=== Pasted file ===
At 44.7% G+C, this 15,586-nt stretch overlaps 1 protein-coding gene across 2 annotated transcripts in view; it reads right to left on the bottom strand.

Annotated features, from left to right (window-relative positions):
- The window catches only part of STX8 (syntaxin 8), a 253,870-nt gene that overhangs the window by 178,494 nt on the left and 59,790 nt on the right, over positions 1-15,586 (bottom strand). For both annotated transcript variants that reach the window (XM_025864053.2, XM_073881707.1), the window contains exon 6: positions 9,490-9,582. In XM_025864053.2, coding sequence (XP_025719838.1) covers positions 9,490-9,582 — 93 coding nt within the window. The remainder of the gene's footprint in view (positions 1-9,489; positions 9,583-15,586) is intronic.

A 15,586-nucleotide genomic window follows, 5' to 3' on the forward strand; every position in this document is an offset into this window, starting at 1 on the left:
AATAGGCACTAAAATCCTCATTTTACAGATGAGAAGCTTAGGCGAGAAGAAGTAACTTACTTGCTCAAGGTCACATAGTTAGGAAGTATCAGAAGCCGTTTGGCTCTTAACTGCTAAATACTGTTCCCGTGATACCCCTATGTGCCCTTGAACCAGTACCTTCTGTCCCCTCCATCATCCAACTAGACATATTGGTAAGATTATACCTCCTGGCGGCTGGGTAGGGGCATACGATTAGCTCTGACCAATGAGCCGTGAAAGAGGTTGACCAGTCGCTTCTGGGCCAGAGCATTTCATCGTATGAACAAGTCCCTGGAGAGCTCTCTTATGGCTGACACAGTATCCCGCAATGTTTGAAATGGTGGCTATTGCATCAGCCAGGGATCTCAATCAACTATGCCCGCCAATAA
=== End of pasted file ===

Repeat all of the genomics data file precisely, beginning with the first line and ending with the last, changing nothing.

At 44.7% G+C, this 15,586-nt stretch overlaps 1 protein-coding gene across 2 annotated transcripts in view; it reads right to left on the bottom strand.

Annotated features, from left to right (window-relative positions):
- The window catches only part of STX8 (syntaxin 8), a 253,870-nt gene that overhangs the window by 178,494 nt on the left and 59,790 nt on the right, over positions 1-15,586 (bottom strand). For both annotated transcript variants that reach the window (XM_025864053.2, XM_073881707.1), the window contains exon 6: positions 9,490-9,582. In XM_025864053.2, coding sequence (XP_025719838.1) covers positions 9,490-9,582 — 93 coding nt within the window. The remainder of the gene's footprint in view (positions 1-9,489; positions 9,583-15,586) is intronic.

A 15,586-nucleotide genomic window follows, 5' to 3' on the forward strand; every position in this document is an offset into this window, starting at 1 on the left:
AATAGGCACTAAAATCCTCATTTTACAGATGAGAAGCTTAGGCGAGAAGAAGTAACTTACTTGCTCAAGGTCACATAGTTAGGAAGTATCAGAAGCCGTTTGGCTCTTAACTGCTAAATACTGTTCCCGTGATACCCCTATGTGCCCTTGAACCAGTACCTTCTGTCCCCTCCATCATCCAACTAGACATATTGGTAAGATTATACCTCCTGGCGGCTGGGTAGGGGCATACGATTAGCTCTGACCAATGAGCCGTGAAAGAGGTTGACCAGTCGCTTCTGGGCCAGAGCATTTCATCGTATGAACAAGTCCCTGGAGAGCTCTCTTATGGCTGACACAGTATCCCGCAATGTTTGAAATGGTGGCTATTGCATCAGCCAGGGATCTCAATCAACTATGCCCGCCAATAA